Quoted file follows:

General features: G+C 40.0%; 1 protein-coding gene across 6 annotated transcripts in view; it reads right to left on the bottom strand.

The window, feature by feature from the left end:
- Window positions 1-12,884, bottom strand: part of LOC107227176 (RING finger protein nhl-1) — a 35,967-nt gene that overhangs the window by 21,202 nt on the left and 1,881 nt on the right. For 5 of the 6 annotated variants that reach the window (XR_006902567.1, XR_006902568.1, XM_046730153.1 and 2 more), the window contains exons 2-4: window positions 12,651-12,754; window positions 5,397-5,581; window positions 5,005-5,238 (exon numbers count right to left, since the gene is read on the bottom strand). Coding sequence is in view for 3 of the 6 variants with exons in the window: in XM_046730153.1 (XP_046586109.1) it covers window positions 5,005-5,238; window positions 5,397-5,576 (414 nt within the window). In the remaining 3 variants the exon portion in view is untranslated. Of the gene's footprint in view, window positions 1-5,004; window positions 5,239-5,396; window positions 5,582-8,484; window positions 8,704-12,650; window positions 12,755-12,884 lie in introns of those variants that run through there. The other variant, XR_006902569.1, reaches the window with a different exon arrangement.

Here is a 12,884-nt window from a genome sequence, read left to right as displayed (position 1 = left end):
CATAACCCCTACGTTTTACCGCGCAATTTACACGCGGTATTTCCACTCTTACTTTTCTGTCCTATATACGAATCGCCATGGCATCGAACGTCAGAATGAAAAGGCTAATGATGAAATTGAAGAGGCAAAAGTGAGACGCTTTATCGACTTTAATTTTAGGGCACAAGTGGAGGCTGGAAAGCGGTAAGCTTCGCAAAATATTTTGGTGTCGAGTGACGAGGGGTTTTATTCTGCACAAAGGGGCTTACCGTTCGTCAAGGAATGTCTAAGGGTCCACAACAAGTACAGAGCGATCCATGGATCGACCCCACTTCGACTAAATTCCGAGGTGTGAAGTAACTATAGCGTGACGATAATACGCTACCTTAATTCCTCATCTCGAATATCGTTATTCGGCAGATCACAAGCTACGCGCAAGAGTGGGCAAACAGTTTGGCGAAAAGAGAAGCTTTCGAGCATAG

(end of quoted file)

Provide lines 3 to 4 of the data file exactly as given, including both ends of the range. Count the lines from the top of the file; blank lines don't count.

- Window positions 1-12,884, bottom strand: part of LOC107227176 (RING finger protein nhl-1) — a 35,967-nt gene that overhangs the window by 21,202 nt on the left and 1,881 nt on the right. For 5 of the 6 annotated variants that reach the window (XR_006902567.1, XR_006902568.1, XM_046730153.1 and 2 more), the window contains exons 2-4: window positions 12,651-12,754; window positions 5,397-5,581; window positions 5,005-5,238 (exon numbers count right to left, since the gene is read on the bottom strand). Coding sequence is in view for 3 of the 6 variants with exons in the window: in XM_046730153.1 (XP_046586109.1) it covers window positions 5,005-5,238; window positions 5,397-5,576 (414 nt within the window). In the remaining 3 variants the exon portion in view is untranslated. Of the gene's footprint in view, window positions 1-5,004; window positions 5,239-5,396; window positions 5,582-8,484; window positions 8,704-12,650; window positions 12,755-12,884 lie in introns of those variants that run through there. The other variant, XR_006902569.1, reaches the window with a different exon arrangement.

Here is a 12,884-nt window from a genome sequence, read left to right as displayed (position 1 = left end):